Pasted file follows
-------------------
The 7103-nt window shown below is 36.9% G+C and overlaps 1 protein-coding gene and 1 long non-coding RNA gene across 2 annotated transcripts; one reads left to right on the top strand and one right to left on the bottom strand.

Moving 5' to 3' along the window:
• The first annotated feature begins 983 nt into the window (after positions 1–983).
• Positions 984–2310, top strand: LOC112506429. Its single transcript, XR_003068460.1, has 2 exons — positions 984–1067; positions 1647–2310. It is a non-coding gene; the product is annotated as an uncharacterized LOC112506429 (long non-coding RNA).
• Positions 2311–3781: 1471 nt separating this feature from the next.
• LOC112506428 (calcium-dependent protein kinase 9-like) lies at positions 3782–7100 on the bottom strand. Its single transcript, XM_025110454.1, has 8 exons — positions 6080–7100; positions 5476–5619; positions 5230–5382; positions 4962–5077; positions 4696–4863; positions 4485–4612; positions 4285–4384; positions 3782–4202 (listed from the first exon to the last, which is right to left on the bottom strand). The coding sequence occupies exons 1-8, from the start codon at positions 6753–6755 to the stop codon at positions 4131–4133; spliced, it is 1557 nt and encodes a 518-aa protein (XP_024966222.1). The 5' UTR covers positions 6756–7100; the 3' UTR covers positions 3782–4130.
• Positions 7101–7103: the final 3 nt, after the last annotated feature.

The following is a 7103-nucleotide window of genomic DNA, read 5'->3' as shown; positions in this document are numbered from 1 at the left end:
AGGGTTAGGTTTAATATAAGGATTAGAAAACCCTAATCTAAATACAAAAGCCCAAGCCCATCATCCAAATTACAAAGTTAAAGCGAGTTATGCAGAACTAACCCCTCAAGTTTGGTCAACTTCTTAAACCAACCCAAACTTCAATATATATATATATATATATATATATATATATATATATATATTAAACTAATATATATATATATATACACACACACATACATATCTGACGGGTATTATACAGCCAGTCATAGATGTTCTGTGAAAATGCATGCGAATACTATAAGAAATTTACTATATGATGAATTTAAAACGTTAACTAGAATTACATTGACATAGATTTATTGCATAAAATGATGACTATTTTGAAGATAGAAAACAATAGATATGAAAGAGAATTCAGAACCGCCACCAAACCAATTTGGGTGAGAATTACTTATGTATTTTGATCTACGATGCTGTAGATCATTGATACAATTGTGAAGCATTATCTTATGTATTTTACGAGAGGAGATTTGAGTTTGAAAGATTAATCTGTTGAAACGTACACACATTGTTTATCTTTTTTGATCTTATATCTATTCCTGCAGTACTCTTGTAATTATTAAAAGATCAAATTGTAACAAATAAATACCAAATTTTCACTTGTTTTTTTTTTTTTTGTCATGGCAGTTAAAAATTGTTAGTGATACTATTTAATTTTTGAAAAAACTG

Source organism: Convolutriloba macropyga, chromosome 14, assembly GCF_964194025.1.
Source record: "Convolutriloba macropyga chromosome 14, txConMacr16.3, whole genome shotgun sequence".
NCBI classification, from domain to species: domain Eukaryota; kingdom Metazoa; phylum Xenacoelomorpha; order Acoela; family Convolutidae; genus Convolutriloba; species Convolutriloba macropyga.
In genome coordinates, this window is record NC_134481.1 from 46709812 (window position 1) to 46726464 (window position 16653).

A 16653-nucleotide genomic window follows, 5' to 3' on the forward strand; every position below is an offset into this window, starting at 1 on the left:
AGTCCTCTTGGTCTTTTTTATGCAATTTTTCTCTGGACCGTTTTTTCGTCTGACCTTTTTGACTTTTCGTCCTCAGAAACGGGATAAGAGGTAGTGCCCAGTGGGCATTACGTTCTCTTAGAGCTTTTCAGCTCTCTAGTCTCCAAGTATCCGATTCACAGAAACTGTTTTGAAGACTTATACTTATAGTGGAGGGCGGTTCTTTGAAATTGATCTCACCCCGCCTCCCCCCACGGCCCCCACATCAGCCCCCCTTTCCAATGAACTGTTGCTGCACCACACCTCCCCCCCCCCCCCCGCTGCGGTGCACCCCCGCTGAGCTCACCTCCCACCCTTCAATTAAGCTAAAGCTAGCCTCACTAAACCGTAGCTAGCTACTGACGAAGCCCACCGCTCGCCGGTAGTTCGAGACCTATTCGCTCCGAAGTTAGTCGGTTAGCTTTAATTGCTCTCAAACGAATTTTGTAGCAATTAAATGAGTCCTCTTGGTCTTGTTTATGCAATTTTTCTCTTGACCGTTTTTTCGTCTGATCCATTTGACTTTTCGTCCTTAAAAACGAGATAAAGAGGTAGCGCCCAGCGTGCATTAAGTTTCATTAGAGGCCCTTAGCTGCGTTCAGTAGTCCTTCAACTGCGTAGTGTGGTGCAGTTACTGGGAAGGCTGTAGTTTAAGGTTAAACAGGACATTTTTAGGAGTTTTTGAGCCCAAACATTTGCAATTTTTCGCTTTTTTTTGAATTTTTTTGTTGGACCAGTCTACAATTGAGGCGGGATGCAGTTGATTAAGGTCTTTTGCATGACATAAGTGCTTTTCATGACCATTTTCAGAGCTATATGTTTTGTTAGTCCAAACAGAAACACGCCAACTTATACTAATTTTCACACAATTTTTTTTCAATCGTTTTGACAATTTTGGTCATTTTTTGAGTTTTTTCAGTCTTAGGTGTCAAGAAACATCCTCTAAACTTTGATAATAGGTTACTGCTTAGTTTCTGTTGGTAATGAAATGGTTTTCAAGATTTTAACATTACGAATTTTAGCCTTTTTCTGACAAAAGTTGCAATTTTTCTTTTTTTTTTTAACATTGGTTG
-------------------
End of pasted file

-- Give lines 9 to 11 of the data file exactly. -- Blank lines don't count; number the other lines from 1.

AGGGTTAGGTTTAATATAAGGATTAGAAAACCCTAATCTAAATACAAAAGCCCAAGCCCATCATCCAAATTACAAAGTTAAAGCGAGTTATGCAGAACTAACCCCTCAAGTTTGGTCAACTTCTTAAACCAACCCAAACTTCAATATATATATATATATATATATATATATATATATATATATATTAAACTAATATATATATATATATACACACACACATACATATCTGACGGGTATTATACAGCCAGTCATAGATGTTCTGTGAAAATGCATGCGAATACTATAAGAAATTTACTATATGATGAATTTAAAACGTTAACTAGAATTACATTGACATAGATTTATTGCATAAAATGATGACTATTTTGAAGATAGAAAACAATAGATATGAAAGAGAATTCAGAACCGCCACCAAACCAATTTGGGTGAGAATTACTTATGTATTTTGATCTACGATGCTGTAGATCATTGATACAATTGTGAAGCATTATCTTATGTATTTTACGAGAGGAGATTTGAGTTTGAAAGATTAATCTGTTGAAACGTACACACATTGTTTATCTTTTTTGATCTTATATCTATTCCTGCAGTACTCTTGTAATTATTAAAAGATCAAATTGTAACAAATAAATACCAAATTTTCACTTGTTTTTTTTTTTTTTGTCATGGCAGTTAAAAATTGTTAGTGATACTATTTAATTTTTGAAAAAACTG

Source organism: Convolutriloba macropyga, chromosome 14, assembly GCF_964194025.1.
Source record: "Convolutriloba macropyga chromosome 14, txConMacr16.3, whole genome shotgun sequence".